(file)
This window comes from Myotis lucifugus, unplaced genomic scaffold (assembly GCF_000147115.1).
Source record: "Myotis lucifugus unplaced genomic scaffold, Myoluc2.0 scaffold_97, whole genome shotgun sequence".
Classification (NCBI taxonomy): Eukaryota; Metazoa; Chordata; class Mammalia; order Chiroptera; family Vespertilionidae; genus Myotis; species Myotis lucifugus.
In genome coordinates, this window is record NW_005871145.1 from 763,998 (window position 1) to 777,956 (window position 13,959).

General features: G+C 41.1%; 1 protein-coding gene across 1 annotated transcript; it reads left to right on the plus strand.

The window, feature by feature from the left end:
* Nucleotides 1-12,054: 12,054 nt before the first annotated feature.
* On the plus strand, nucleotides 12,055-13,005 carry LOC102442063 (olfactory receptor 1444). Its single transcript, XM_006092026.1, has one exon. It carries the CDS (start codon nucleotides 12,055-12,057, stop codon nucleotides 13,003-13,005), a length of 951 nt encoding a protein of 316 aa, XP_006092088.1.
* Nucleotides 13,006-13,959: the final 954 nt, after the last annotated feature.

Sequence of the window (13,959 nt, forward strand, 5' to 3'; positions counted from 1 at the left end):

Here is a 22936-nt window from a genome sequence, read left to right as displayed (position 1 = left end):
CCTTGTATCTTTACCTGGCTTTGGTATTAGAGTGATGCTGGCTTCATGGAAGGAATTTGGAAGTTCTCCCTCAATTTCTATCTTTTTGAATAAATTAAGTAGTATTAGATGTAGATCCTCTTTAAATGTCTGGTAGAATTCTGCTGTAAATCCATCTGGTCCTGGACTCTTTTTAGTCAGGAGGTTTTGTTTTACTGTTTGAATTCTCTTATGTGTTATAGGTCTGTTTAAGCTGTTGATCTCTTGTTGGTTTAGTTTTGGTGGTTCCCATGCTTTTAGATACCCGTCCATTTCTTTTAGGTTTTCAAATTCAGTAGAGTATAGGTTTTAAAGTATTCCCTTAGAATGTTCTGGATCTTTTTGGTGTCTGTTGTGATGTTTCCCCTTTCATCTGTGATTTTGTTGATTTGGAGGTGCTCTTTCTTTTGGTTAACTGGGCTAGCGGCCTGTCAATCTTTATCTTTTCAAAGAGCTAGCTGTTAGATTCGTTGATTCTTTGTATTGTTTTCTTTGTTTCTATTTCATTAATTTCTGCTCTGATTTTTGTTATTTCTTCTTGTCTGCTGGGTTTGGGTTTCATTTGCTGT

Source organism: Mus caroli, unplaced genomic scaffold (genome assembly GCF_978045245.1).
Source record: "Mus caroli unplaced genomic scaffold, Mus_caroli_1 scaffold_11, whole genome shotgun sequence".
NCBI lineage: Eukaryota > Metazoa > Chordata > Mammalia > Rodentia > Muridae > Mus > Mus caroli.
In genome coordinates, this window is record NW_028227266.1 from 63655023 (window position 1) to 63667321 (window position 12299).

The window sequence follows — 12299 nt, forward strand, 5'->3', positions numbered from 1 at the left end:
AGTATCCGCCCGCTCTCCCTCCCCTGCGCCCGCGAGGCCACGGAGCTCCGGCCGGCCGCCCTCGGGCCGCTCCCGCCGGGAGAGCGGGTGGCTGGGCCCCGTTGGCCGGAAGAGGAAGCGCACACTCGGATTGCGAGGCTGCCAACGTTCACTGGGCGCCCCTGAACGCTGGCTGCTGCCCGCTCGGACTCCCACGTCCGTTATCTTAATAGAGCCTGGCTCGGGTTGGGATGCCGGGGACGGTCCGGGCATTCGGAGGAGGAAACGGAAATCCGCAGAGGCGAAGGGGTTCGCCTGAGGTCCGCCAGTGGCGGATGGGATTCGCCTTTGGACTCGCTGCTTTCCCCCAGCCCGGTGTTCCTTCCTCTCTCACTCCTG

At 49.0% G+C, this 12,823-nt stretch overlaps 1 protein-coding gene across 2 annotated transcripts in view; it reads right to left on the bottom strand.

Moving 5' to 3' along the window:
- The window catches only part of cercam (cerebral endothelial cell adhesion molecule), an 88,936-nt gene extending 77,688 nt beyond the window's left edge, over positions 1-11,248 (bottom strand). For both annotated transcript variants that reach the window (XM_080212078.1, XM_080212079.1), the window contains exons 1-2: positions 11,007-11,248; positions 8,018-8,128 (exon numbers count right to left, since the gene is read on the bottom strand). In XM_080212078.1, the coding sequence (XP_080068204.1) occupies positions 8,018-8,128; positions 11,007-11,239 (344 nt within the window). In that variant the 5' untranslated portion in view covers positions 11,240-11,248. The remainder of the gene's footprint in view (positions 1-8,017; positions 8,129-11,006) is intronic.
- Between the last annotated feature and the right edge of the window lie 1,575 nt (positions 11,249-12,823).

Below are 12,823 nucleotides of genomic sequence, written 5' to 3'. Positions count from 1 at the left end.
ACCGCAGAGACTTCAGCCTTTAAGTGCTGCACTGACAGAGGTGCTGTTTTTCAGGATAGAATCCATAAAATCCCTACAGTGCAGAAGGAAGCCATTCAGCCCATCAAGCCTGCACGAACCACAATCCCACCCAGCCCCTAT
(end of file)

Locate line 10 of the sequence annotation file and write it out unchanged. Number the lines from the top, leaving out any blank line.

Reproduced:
Sequence of the window (13,959 nt, forward strand, 5' to 3'; positions counted from 1 at the left end):